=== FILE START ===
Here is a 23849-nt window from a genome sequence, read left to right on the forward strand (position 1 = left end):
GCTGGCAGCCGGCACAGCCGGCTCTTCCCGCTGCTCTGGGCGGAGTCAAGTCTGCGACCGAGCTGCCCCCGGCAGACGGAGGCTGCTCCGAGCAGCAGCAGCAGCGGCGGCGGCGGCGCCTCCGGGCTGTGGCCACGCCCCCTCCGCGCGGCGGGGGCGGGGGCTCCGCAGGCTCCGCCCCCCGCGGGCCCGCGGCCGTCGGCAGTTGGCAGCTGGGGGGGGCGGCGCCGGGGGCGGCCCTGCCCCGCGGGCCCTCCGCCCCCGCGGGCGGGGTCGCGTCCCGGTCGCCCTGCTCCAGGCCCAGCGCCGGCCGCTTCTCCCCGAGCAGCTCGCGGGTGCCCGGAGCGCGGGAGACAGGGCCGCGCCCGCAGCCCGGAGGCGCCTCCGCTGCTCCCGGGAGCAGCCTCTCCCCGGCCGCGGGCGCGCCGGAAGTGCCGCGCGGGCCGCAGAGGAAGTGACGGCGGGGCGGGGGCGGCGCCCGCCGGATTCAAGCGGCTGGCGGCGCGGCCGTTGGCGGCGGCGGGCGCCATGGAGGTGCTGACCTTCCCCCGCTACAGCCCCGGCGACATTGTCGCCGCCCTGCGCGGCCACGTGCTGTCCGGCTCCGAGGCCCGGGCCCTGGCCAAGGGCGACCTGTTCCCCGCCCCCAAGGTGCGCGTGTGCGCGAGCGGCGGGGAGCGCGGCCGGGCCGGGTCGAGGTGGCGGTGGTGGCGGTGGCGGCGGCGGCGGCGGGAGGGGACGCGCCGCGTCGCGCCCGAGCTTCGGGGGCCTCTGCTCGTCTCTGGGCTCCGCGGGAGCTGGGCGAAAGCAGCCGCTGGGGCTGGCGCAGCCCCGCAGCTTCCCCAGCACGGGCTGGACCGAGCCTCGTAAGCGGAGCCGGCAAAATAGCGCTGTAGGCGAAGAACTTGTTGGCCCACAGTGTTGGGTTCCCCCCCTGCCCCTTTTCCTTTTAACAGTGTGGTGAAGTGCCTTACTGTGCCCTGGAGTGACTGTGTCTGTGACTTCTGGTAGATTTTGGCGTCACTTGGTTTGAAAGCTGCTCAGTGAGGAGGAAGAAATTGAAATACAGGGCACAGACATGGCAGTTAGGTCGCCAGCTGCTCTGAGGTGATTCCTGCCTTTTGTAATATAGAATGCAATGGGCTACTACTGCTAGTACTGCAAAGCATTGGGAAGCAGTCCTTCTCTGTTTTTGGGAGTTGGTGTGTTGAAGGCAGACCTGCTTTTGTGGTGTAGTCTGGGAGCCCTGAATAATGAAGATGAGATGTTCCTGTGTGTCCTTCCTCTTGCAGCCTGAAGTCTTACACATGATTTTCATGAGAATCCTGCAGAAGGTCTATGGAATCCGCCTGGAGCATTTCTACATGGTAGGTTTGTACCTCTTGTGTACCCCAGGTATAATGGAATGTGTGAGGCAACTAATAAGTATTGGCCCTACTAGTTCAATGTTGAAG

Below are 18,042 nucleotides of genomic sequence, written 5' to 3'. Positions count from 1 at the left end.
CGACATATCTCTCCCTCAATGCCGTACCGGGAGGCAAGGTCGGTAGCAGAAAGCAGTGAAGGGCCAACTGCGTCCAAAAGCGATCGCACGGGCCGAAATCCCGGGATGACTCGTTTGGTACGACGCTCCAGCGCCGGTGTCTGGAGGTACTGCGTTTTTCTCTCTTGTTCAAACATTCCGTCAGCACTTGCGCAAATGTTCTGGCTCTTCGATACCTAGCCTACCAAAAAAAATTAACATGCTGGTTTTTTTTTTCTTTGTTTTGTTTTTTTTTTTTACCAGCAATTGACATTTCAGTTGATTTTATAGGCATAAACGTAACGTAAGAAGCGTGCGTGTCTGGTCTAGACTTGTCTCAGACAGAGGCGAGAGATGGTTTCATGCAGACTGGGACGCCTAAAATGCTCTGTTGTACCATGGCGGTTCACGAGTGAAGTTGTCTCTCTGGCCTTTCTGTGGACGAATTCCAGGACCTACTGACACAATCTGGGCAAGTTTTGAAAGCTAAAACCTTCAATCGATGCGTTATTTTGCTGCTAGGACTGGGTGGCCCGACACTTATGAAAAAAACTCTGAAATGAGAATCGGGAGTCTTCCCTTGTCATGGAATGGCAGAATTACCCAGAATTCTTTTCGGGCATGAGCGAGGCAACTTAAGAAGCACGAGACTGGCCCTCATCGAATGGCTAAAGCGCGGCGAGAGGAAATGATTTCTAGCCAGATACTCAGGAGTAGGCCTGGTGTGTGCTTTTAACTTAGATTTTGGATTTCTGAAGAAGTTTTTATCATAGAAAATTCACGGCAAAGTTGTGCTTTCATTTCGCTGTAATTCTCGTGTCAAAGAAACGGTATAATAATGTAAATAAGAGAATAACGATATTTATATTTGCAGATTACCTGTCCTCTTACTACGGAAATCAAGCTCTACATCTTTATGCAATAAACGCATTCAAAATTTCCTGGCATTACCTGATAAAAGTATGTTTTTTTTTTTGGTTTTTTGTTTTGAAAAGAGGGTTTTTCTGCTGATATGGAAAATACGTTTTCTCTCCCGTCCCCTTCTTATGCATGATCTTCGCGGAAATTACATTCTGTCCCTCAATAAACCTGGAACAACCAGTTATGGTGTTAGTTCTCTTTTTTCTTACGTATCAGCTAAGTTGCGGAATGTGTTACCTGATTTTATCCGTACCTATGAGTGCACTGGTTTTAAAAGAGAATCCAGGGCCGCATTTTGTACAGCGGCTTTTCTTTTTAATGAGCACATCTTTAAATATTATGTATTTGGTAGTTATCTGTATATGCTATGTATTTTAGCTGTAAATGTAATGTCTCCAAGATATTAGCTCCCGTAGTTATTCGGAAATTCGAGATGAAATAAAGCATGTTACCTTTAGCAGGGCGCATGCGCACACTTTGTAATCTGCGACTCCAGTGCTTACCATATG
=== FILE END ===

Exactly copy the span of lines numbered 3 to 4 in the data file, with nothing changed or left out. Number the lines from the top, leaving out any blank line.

Below are 18,042 nucleotides of genomic sequence, written 5' to 3'. Positions count from 1 at the left end.
CGACATATCTCTCCCTCAATGCCGTACCGGGAGGCAAGGTCGGTAGCAGAAAGCAGTGAAGGGCCAACTGCGTCCAAAAGCGATCGCACGGGCCGAAATCCCGGGATGACTCGTTTGGTACGACGCTCCAGCGCCGGTGTCTGGAGGTACTGCGTTTTTCTCTCTTGTTCAAACATTCCGTCAGCACTTGCGCAAATGTTCTGGCTCTTCGATACCTAGCCTACCAAAAAAAATTAACATGCTGGTTTTTTTTTTCTTTGTTTTGTTTTTTTTTTTTACCAGCAATTGACATTTCAGTTGATTTTATAGGCATAAACGTAACGTAAGAAGCGTGCGTGTCTGGTCTAGACTTGTCTCAGACAGAGGCGAGAGATGGTTTCATGCAGACTGGGACGCCTAAAATGCTCTGTTGTACCATGGCGGTTCACGAGTGAAGTTGTCTCTCTGGCCTTTCTGTGGACGAATTCCAGGACCTACTGACACAATCTGGGCAAGTTTTGAAAGCTAAAACCTTCAATCGATGCGTTATTTTGCTGCTAGGACTGGGTGGCCCGACACTTATGAAAAAAACTCTGAAATGAGAATCGGGAGTCTTCCCTTGTCATGGAATGGCAGAATTACCCAGAATTCTTTTCGGGCATGAGCGAGGCAACTTAAGAAGCACGAGACTGGCCCTCATCGAATGGCTAAAGCGCGGCGAGAGGAAATGATTTCTAGCCAGATACTCAGGAGTAGGCCTGGTGTGTGCTTTTAACTTAGATTTTGGATTTCTGAAGAAGTTTTTATCATAGAAAATTCACGGCAAAGTTGTGCTTTCATTTCGCTGTAATTCTCGTGTCAAAGAAACGGTATAATAATGTAAATAAGAGAATAACGATATTTATATTTGCAGATTACCTGTCCTCTTACTACGGAAATCAAGCTCTACATCTTTATGCAATAAACGCATTCAAAATTTCCTGGCATTACCTGATAAAAGTATGTTTTTTTTTTTGGTTTTTTGTTTTGAAAAGAGGGTTTTTCTGCTGATATGGAAAATACGTTTTCTCTCCCGTCCCCTTCTTATGCATGATCTTCGCGGAAATTACATTCTGTCCCTCAATAAACCTGGAACAACCAGTTATGGTGTTAGTTCTCTTTTTTCTTACGTATCAGCTAAGTTGCGGAATGTGTTACCTGATTTTATCCGTACCTATGAGTGCACTGGTTTTAAAAGAGAATCCAGGGCCGCATTTTGTACAGCGGCTTTTCTTTTTAATGAGCACATCTTTAAATATTATGTATTTGGTAGTTATCTGTATATGCTATGTATTTTAGCTGTAAATGTAATGTCTCCAAGATATTAGCTCCCGTAGTTATTCGGAAATTCGAGATGAAATAAAGCATGTTACCTTTAGCAGGGCGCATGCGCACACTTTGTAATCTGCGACTCCAGTGCTTACCATATG